WASHINGTON, Sept. 22, 2016 – Conservation efforts in the Chesapeake Bay watershed are showing dividends, but some areas are still struggling to meet prescribed goals.

A hearing of the House Agriculture Committee’s Subcommittee on Conservation and Forestry had two focuses: discussing the voluntary conservation work in the Chesapeake Bay and digging into issues with enforcing conservation planning in Pennsylvania. There, local conservation districts are being asked to aid in compliance with Pennsylvania’s Phase 2 Watershed Implementation Plan.

Under that plan, which was developed to comply with EPA’s Total Maximum Daily Load (TMDL) reduction strategies, 10 percent of Pennsylvania farms in the watershed must be inspected and checked for written plans for nutrient management and erosion control. Given shortfalls in staffing to accomplish those inspections, Pennsylvania’s Department of Environmental Protection tasked local conservation districts with doing the inspections.

“There’s not a way forward without conservation districts,” Pennsylvania Ag Secretary Russell Redding said at the hearing. “They’ve been great partners, and we’ll continue to work with them.”

But having the conservation districts engage in enforcement was less a request than a demand. Pennsylvania DEP left it to the individual districts to decide if they wanted to do the inspections. If they didn’t, as nine conservation districts decided not to do, they missed out on funding they had received in the past.

In all, conservation districts in 29 counties opted to do the inspections. Those that didn’t felt it wasn’t the role of conservation districts to enforce government policy.

“Their chief worry was ‘we have this trust built up, and (enforcement) is not what we do, and we don’t want to violate this trust,’” Coleman Garrison, the director of government affairs for the National Association of Conservation Districts, told Agri-Pulse. He noted that those nine districts had to “forgo money and, in some cases, forgo staff in order to keep this trust in place.”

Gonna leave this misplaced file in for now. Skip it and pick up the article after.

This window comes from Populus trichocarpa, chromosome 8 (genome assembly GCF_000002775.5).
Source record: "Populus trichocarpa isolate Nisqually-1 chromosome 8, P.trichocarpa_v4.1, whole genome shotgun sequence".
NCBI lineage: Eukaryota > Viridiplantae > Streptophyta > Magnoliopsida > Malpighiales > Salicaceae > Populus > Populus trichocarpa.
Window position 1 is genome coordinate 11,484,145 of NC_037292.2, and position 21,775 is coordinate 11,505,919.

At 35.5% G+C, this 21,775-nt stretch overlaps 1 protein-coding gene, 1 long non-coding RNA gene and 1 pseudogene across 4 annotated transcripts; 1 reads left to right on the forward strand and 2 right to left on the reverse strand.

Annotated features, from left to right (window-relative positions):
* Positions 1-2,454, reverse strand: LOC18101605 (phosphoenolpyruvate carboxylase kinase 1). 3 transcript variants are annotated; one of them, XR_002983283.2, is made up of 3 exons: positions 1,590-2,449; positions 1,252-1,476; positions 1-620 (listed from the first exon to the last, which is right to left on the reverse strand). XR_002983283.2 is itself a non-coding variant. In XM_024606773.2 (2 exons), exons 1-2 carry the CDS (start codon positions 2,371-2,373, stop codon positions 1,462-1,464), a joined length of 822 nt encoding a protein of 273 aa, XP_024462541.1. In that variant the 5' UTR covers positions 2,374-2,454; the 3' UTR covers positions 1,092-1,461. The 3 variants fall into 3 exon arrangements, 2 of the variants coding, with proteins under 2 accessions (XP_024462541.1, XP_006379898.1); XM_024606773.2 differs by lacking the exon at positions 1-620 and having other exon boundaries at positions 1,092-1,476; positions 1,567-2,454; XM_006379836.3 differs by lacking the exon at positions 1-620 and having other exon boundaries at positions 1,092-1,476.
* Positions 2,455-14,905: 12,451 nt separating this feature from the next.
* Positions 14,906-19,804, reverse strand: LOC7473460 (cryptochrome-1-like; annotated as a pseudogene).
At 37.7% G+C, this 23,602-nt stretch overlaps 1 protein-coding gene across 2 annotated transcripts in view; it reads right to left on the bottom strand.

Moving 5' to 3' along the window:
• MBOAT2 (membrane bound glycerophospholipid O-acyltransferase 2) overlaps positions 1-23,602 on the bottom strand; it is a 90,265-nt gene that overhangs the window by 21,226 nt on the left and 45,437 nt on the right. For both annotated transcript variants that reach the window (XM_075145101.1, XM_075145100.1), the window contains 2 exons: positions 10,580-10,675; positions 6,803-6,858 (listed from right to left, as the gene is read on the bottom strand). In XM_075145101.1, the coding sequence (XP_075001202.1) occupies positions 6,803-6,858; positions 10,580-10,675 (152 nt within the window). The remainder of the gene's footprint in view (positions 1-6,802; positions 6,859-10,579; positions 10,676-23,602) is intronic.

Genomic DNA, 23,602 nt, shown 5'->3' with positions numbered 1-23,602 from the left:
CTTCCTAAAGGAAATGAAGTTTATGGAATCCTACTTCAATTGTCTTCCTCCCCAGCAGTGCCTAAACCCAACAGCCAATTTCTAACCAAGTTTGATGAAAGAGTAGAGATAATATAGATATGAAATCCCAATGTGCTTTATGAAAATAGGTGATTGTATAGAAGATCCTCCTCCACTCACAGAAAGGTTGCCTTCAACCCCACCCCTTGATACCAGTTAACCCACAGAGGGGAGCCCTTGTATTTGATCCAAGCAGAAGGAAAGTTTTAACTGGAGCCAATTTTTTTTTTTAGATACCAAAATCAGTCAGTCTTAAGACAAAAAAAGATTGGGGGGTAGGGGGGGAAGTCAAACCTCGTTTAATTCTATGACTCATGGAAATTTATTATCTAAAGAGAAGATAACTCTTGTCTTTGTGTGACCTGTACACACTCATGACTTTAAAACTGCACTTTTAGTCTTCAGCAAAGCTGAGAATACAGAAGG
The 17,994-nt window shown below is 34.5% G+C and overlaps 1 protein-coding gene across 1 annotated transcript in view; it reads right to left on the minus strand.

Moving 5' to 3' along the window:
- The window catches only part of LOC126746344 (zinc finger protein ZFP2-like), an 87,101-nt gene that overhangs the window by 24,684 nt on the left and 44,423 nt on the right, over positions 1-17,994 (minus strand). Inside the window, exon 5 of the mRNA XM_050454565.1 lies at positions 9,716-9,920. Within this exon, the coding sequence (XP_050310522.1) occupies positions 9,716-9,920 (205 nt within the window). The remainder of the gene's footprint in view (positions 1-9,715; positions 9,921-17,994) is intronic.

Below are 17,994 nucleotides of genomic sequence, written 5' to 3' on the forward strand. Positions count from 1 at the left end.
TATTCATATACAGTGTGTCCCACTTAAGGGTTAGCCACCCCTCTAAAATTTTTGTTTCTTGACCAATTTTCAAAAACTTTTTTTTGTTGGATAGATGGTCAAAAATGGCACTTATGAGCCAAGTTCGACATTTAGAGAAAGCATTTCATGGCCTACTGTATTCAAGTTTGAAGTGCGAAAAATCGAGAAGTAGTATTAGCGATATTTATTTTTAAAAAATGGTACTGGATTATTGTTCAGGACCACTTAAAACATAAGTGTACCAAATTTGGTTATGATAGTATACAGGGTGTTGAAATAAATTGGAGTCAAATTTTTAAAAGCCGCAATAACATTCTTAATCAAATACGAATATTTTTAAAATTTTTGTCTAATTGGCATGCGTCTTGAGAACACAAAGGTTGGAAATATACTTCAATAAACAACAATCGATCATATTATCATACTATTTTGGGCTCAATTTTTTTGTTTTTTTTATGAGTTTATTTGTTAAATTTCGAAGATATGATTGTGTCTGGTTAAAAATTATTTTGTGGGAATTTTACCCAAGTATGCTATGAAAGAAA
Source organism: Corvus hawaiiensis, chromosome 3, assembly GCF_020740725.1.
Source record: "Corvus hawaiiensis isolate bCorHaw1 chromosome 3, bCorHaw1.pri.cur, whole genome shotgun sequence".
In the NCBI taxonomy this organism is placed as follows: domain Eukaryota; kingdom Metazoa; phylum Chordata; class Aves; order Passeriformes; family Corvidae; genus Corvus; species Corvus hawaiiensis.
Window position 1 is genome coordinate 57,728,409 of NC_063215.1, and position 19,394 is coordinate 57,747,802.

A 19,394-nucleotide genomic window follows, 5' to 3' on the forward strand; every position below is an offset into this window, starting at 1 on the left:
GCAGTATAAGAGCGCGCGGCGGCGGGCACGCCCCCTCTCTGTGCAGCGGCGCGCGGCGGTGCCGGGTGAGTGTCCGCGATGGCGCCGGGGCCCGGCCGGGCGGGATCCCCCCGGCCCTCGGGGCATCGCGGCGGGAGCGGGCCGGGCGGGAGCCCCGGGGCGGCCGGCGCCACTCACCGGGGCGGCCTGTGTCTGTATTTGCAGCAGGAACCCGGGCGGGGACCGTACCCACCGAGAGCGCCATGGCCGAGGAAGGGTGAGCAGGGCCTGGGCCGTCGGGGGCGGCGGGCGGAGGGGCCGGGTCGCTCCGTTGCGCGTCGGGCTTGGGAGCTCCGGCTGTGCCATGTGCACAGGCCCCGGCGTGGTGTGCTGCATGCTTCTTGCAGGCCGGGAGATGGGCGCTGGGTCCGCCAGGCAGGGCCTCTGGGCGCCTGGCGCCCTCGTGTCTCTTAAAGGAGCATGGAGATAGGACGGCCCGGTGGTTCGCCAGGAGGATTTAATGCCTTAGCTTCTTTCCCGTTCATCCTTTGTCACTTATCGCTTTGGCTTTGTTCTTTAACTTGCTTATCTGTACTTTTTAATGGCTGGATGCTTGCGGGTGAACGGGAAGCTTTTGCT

Garrison said the districts that agreed to conduct the inspections are “still working out details” on matters such as producer privacy. As Redding pointed out at the hearing, Pennsylvania’s agriculture sector contributes 55 percent of the nitrogen loads to the bay. By 2025, the bay TMDL calls for a 40 percent reduction in that amount – about 25 million pounds.

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Aside from a difference of opinion about who does the grunt work in Pennsylvania, the hearing was largely positive on the state of the Chesapeake Bay’s nutrient reduction efforts. Subcommittee chair Glenn Thompson, R-Pa., called it a “model for success.” USDA Natural Resources Conservation Service Chief Jason Weller touted the $890 million in NRCS funds that have gone toward conservation funding in the watershed, investments that have led to decreases in nitrogen loads (8 percent) and phosphorus loads (20 percent) going to the bay between 2009 and 2015.

“We’re starting to see a recovery of the bay, which is something I think we should all celebrate,” Weller told Agri-Pulse.

Weller also pointed out that soil conservation practices – cover crops, no-till, etc. – are underway on 97 percent of all cropland acres in the Chesapeake Bay watershed. EPA’s goal to have all pollution reduction measures in place by 2025 is something that’s achievable, he said.

“Officially, we’re on schedule,” Weller said. “Personally, I feel we’re ahead of schedule.”


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